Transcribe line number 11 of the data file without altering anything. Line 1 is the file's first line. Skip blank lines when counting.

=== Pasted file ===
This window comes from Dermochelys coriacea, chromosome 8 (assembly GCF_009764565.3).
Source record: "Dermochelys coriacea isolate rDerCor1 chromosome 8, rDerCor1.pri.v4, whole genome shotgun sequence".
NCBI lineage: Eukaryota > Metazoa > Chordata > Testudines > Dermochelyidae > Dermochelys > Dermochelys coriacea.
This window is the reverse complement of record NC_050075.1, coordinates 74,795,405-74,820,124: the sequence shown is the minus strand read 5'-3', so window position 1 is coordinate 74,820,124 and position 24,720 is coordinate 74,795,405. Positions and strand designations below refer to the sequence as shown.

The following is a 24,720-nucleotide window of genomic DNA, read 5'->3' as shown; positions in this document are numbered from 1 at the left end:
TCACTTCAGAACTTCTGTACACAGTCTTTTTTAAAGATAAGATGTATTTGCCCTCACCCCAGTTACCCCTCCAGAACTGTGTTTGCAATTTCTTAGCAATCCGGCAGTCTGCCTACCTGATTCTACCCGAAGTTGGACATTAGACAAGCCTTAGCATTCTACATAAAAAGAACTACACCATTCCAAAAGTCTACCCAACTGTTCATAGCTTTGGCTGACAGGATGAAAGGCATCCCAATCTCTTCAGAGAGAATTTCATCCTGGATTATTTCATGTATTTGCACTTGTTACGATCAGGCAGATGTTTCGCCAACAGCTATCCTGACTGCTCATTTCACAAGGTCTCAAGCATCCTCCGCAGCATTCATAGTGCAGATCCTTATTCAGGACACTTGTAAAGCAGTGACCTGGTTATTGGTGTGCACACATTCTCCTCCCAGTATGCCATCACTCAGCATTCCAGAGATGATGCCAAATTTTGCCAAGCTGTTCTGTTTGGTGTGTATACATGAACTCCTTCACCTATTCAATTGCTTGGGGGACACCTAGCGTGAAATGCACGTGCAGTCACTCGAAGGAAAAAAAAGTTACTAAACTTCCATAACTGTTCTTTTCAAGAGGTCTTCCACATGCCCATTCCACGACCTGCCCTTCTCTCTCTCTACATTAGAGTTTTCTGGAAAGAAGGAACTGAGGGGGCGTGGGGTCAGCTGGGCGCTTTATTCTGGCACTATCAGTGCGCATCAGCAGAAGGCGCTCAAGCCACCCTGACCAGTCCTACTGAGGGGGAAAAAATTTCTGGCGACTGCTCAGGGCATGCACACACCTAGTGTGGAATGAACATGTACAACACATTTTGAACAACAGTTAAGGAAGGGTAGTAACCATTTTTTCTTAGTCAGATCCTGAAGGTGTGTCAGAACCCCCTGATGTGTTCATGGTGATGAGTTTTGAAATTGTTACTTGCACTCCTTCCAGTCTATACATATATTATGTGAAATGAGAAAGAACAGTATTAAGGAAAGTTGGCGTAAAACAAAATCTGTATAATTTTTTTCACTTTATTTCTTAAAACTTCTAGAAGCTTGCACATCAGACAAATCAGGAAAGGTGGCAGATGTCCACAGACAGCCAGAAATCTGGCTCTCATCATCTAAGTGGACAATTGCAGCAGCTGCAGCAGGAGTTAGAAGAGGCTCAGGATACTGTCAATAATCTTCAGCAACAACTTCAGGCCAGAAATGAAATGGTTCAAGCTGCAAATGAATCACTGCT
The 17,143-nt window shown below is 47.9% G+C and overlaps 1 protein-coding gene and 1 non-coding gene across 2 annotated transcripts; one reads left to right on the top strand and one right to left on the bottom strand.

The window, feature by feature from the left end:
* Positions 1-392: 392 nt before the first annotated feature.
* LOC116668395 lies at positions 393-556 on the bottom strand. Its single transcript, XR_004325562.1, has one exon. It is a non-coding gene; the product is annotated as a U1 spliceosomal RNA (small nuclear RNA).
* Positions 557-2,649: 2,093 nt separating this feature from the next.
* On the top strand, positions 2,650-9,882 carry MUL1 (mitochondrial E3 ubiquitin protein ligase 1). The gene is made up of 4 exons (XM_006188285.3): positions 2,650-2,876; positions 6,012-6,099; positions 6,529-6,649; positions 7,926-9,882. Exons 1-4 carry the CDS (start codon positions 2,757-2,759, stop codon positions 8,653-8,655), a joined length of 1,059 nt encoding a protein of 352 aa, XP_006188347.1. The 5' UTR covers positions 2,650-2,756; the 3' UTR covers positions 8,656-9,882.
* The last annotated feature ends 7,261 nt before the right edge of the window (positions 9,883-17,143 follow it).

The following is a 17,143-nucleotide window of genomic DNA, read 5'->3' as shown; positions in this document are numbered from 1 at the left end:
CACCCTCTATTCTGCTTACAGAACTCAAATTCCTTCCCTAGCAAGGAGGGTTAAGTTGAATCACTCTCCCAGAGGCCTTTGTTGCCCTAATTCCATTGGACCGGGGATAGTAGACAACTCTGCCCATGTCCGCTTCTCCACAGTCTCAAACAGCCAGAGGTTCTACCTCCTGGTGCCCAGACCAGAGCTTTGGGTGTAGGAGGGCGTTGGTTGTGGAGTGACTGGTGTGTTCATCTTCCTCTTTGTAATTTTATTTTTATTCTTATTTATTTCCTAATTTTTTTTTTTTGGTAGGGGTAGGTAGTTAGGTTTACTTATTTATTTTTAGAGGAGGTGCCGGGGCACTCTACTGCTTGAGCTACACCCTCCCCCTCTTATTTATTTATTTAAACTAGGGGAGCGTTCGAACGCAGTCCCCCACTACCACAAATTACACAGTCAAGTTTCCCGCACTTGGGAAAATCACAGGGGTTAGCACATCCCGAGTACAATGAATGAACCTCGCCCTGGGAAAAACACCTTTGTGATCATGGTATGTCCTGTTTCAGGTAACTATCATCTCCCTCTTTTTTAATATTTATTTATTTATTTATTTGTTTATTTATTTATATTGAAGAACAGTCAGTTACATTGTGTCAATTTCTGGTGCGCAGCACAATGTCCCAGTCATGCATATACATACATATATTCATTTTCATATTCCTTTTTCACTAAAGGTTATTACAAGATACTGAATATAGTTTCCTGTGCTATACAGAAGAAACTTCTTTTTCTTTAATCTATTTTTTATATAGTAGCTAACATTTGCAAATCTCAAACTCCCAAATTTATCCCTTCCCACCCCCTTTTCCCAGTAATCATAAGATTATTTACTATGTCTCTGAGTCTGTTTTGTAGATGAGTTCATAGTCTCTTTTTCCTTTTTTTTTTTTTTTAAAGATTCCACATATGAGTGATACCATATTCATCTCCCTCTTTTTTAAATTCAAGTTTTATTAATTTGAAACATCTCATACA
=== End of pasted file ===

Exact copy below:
* Positions 557-2,649: 2,093 nt separating this feature from the next.